If this is a habitual situation, and normal means for spiritual growth have not shown any improvement, then a reasonable next step would be to have the person see a dependable Christian counselor or psychologist, someone who can help identify and heal the underlying psychological wound that is really causing the angry outbursts. Here is a link that can help you find Catholic therapists: www.catholictherapists.com. And here is a link that can help you find Christian counselors: Christian counselors in your area.
There is one more level of complexity that we should mention. If someone has suffered psychologically, and the anger is compulsive, there may also be spiritual forces present exacerbating the wound and impeding it from being healed. The devil’s favorite weapon is lying. And often, psychological wounds are based on lies: “I am unloveable; I will never be loveable…” If an experience of abuse or violent rejection at a young age created a deeply ingrained psychological condition in a person based on lies like this, then the devil can prey on that weakness, exacerbating the self-hatred, exaggerating the lie, and causing the psychological infection, so to speak, to spread. In this case, healing masses and prayers of deliverance can be a helpful complement to solid Christian counseling and a program for spiritual growth.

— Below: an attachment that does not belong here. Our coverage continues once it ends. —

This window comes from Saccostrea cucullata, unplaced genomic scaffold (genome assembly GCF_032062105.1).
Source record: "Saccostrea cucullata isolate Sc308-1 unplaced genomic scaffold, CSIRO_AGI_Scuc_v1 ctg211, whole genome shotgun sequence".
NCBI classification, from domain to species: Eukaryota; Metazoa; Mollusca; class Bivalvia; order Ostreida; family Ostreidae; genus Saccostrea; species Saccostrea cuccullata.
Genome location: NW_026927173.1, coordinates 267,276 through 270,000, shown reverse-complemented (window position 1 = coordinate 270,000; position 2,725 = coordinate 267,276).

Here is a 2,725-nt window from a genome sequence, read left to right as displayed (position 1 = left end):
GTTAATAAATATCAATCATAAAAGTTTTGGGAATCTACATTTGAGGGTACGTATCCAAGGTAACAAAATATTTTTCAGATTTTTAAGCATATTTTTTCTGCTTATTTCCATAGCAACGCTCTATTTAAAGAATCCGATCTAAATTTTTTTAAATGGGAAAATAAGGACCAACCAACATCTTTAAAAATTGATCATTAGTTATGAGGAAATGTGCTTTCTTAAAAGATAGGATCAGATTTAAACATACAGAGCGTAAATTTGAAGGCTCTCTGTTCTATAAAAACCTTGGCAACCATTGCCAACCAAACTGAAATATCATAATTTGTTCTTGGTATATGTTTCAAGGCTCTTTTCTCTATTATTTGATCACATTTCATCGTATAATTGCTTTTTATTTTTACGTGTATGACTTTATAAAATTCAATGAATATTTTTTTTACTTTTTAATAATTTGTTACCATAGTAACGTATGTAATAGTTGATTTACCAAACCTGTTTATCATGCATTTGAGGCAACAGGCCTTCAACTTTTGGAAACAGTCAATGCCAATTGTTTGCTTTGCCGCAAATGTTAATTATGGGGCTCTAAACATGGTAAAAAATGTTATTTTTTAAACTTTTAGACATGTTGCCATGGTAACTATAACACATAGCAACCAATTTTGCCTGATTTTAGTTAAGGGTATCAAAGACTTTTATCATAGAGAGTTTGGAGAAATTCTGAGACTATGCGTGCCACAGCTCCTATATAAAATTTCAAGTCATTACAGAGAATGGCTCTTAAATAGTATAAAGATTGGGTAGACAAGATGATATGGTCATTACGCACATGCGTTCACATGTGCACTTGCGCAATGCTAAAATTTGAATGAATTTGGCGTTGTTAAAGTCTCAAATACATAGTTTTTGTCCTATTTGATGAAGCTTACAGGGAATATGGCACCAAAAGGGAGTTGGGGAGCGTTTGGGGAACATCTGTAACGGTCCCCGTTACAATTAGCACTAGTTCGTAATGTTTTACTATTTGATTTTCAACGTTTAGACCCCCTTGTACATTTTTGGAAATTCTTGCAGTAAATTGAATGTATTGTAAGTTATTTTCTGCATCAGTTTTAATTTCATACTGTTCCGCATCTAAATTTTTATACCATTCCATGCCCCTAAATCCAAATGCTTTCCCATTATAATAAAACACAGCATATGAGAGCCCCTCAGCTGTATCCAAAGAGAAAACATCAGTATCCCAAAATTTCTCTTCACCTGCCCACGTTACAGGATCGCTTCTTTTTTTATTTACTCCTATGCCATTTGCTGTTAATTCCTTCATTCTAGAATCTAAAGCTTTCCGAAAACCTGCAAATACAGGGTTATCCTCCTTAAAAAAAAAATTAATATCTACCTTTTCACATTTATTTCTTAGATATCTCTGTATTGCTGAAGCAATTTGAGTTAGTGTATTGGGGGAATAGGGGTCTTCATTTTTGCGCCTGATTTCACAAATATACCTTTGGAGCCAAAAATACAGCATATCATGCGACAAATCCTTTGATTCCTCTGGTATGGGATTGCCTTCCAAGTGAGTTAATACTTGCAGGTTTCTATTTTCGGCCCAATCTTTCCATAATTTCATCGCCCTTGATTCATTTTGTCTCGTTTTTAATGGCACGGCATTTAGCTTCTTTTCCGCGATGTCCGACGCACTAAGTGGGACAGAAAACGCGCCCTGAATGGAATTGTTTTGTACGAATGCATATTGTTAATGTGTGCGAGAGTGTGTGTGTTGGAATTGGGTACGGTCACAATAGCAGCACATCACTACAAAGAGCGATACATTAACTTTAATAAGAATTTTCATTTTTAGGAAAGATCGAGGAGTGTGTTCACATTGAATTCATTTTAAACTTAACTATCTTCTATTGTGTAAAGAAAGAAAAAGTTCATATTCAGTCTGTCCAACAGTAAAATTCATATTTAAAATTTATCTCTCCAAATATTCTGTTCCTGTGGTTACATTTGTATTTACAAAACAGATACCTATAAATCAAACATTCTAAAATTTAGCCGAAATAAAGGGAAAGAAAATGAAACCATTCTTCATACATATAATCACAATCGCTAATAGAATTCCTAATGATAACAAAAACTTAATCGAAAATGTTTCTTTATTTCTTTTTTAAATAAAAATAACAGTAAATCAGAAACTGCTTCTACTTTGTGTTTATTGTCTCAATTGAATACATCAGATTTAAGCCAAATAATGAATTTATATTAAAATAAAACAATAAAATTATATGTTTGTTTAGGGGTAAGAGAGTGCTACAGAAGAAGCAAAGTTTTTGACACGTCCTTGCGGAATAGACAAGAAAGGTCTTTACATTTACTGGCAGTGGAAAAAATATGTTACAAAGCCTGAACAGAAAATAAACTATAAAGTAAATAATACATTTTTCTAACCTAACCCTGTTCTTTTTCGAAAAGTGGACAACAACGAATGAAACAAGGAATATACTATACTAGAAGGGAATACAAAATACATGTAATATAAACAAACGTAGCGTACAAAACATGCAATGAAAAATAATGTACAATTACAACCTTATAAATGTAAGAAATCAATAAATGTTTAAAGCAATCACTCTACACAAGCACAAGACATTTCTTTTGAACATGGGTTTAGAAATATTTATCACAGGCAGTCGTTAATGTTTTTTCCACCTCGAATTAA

It is often difficult to identify this type of demonic activity. Personally, I would rarely recommend that someone undergo formalized prayers of deliverance without also having a program of spiritual growth and being involved in adequate counseling. Not everyone would agree with me on this point, I know. The reason I say that is because it is so easy to blame everything on the devil and become obsessed with deliverance, to the point of neglecting both our own capacity to grow in virtue, and also the value of solid psychological counseling. Nevertheless, as a priest, you can offer a prayer of deliverance over someone after confession, and this can have a significant spiritual impact. To find out more about deliverance ministry, this is a good place to start: http://heartofthefather.com/.
As you can see, anger is no simple thing! I promise to pray for the person you are helping, and I ask our other readers to say a prayer for him as well.